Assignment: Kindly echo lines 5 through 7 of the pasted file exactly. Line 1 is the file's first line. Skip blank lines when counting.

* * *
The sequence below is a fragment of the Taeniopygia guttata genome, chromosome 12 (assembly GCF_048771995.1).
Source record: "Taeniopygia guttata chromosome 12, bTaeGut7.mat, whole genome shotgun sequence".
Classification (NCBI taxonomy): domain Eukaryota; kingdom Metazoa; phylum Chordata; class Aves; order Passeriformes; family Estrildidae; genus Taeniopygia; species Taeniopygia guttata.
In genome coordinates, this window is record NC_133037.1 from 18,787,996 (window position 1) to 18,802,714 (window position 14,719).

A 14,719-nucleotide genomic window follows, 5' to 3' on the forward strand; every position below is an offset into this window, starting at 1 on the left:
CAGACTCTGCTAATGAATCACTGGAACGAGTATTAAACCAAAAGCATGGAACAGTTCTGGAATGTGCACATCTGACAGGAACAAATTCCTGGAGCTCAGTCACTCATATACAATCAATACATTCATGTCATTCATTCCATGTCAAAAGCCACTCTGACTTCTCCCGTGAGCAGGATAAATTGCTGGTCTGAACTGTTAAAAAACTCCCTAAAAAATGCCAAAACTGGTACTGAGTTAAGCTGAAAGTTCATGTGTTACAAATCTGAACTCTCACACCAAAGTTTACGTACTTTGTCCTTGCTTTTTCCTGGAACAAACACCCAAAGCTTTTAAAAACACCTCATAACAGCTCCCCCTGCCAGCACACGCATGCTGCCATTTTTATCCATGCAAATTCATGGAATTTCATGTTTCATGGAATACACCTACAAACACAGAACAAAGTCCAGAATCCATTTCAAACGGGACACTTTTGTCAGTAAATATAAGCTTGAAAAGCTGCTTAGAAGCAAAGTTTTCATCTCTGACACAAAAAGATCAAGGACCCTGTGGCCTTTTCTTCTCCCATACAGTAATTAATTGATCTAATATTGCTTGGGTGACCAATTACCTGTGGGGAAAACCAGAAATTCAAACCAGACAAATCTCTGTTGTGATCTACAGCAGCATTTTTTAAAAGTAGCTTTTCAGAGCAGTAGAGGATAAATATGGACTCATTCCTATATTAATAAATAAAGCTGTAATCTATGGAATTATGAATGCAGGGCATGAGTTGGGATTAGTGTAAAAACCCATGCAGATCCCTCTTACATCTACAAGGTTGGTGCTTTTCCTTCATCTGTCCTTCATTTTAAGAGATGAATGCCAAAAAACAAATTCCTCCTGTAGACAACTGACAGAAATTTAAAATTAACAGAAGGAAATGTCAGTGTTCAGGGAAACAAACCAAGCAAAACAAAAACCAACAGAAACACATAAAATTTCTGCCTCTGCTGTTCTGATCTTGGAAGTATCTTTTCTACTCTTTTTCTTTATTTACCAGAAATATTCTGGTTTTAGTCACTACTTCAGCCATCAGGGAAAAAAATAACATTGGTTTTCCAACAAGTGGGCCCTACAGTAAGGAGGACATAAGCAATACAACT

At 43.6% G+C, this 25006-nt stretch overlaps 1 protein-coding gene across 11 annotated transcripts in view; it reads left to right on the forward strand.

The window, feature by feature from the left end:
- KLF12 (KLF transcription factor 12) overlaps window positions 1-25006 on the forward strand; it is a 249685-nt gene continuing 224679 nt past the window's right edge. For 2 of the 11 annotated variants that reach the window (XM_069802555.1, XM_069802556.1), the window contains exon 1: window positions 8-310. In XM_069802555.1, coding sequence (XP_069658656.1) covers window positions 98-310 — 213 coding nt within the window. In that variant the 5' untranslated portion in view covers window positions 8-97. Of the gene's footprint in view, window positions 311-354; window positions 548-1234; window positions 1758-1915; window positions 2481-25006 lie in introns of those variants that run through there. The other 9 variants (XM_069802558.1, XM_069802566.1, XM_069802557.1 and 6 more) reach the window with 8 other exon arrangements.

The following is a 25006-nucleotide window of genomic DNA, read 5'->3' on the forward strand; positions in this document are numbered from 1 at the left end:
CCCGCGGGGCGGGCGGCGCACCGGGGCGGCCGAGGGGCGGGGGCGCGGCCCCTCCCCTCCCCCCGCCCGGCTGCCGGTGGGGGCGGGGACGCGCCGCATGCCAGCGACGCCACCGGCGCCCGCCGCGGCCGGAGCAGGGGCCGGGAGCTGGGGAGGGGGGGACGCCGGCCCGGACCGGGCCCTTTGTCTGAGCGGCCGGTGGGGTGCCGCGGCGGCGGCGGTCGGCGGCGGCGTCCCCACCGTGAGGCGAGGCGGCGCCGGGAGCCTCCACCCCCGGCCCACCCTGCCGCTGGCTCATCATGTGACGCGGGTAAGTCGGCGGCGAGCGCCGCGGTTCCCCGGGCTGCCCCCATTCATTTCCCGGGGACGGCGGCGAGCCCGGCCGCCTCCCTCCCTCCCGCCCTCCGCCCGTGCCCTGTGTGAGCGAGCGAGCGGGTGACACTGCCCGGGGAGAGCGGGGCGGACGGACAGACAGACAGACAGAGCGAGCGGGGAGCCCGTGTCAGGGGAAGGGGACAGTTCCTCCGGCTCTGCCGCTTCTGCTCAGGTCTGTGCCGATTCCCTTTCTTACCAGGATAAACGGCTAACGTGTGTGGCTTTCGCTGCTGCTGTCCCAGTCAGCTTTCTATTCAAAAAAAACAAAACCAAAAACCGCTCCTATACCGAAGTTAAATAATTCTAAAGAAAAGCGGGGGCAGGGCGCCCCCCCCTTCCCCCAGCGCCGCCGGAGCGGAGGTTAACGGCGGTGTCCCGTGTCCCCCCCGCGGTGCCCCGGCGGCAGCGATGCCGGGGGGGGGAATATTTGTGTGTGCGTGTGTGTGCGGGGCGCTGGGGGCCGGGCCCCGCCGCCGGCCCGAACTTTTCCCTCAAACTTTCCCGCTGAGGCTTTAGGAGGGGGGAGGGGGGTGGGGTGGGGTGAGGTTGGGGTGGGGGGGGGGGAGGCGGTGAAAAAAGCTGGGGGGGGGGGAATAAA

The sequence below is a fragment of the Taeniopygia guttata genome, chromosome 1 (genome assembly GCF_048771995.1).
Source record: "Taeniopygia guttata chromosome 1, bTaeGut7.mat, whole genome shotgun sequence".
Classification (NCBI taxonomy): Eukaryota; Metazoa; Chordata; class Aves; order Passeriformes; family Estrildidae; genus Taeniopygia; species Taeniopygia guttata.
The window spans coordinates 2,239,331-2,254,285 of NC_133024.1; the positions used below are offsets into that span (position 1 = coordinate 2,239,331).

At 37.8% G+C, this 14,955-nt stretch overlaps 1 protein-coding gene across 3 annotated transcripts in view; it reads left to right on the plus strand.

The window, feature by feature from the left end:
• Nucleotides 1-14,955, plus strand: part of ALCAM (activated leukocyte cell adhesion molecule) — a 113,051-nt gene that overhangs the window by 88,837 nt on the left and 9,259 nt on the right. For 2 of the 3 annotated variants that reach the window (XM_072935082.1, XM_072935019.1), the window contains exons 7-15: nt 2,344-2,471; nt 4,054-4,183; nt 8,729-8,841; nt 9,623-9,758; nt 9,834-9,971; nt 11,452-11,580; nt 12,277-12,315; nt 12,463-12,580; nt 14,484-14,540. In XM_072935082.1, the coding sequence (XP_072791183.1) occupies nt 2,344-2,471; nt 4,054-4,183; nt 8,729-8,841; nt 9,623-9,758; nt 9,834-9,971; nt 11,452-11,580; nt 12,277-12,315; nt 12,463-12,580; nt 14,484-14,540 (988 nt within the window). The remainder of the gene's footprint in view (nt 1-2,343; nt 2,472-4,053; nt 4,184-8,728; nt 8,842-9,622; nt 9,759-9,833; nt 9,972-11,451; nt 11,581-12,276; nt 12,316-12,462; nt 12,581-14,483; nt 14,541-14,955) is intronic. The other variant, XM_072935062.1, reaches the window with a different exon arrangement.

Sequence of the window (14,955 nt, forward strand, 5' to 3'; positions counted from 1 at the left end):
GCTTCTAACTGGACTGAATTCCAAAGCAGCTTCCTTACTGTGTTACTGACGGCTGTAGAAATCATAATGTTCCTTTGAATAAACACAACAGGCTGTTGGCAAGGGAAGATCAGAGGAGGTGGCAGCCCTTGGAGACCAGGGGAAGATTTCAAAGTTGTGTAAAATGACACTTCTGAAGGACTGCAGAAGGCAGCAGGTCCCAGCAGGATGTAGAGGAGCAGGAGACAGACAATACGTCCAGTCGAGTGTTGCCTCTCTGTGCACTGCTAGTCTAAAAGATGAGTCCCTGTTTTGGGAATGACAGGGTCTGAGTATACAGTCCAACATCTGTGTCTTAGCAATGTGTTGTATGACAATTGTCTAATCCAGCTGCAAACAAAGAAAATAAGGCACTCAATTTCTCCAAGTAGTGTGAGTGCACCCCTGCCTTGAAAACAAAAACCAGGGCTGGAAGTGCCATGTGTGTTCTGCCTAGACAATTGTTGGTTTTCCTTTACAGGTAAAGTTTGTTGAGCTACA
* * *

A 14,719-nucleotide genomic window follows, 5' to 3' on the forward strand; every position below is an offset into this window, starting at 1 on the left:
CAGACTCTGCTAATGAATCACTGGAACGAGTATTAAACCAAAAGCATGGAACAGTTCTGGAATGTGCACATCTGACAGGAACAAATTCCTGGAGCTCAGTCACTCATATACAATCAATACATTCATGTCATTCATTCCATGTCAAAAGCCACTCTGACTTCTCCCGTGAGCAGGATAAATTGCTGGTCTGAACTGTTAAAAAACTCCCTAAAAAATGCCAAAACTGGTACTGAGTTAAGCTGAAAGTTCATGTGTTACAAATCTGAACTCTCACACCAAAGTTTACGTACTTTGTCCTTGCTTTTTCCTGGAACAAACACCCAAAGCTTTTAAAAACACCTCATAACAGCTCCCCCTGCCAGCACACGCATGCTGCCATTTTTATCCATGCAAATTCATGGAATTTCATGTTTCATGGAATACACCTACAAACACAGAACAAAGTCCAGAATCCATTTCAAACGGGACACTTTTGTCAGTAAATATAAGCTTGAAAAGCTGCTTAGAAGCAAAGTTTTCATCTCTGACACAAAAAGATCAAGGACCCTGTGGCCTTTTCTTCTCCCATACAGTAATTAATTGATCTAATATTGCTTGGGTGACCAATTACCTGTGGGGAAAACCAGAAATTCAAACCAGACAAATCTCTGTTGTGATCTACAGCAGCATTTTTTAAAAGTAGCTTTTCAGAGCAGTAGAGGATAAATATGGACTCATTCCTATATTAATAAATAAAGCTGTAATCTATGGAATTATGAATGCAGGGCATGAGTTGGGATTAGTGTAAAAACCCATGCAGATCCCTCTTACATCTACAAGGTTGGTGCTTTTCCTTCATCTGTCCTTCATTTTAAGAGATGAATGCCAAAAAACAAATTCCTCCTGTAGACAACTGACAGAAATTTAAAATTAACAGAAGGAAATGTCAGTGTTCAGGGAAACAAACCAAGCAAAACAAAAACCAACAGAAACACATAAAATTTCTGCCTCTGCTGTTCTGATCTTGGAAGTATCTTTTCTACTCTTTTTCTTTATTTACCAGAAATATTCTGGTTTTAGTCACTACTTCAGCCATCAGGGAAAAAAATAACATTGGTTTTCCAACAAGTGGGCCCTACAGTAAGGAGGACATAAGCAATACAACT

At 43.6% G+C, this 25006-nt stretch overlaps 1 protein-coding gene across 11 annotated transcripts in view; it reads left to right on the forward strand.